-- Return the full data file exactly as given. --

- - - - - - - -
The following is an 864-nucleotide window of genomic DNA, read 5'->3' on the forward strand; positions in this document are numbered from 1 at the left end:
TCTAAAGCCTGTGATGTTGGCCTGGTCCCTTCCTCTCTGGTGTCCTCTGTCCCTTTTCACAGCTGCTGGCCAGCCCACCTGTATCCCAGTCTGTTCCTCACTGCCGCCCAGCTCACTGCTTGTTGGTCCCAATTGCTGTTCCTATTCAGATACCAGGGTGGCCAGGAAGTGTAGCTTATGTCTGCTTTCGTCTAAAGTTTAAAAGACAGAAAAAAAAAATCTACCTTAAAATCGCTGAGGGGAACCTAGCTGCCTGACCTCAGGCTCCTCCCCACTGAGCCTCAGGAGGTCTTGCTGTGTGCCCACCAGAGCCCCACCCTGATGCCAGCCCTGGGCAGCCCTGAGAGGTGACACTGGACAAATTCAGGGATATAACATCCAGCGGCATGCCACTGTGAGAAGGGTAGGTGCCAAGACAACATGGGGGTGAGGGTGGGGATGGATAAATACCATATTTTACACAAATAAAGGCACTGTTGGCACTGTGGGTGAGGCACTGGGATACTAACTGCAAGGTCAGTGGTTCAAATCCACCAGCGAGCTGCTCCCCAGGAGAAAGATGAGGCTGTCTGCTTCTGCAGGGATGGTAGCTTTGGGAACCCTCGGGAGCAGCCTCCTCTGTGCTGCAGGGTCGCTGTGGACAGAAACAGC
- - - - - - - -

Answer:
The following is an 864-nucleotide window of genomic DNA, read 5'->3' on the forward strand; positions in this document are numbered from 1 at the left end:
TCTAAAGCCTGTGATGTTGGCCTGGTCCCTTCCTCTCTGGTGTCCTCTGTCCCTTTTCACAGCTGCTGGCCAGCCCACCTGTATCCCAGTCTGTTCCTCACTGCCGCCCAGCTCACTGCTTGTTGGTCCCAATTGCTGTTCCTATTCAGATACCAGGGTGGCCAGGAAGTGTAGCTTATGTCTGCTTTCGTCTAAAGTTTAAAAGACAGAAAAAAAAAATCTACCTTAAAATCGCTGAGGGGAACCTAGCTGCCTGACCTCAGGCTCCTCCCCACTGAGCCTCAGGAGGTCTTGCTGTGTGCCCACCAGAGCCCCACCCTGATGCCAGCCCTGGGCAGCCCTGAGAGGTGACACTGGACAAATTCAGGGATATAACATCCAGCGGCATGCCACTGTGAGAAGGGTAGGTGCCAAGACAACATGGGGGTGAGGGTGGGGATGGATAAATACCATATTTTACACAAATAAAGGCACTGTTGGCACTGTGGGTGAGGCACTGGGATACTAACTGCAAGGTCAGTGGTTCAAATCCACCAGCGAGCTGCTCCCCAGGAGAAAGATGAGGCTGTCTGCTTCTGCAGGGATGGTAGCTTTGGGAACCCTCGGGAGCAGCCTCCTCTGTGCTGCAGGGTCGCTGTGGACAGAAACAGC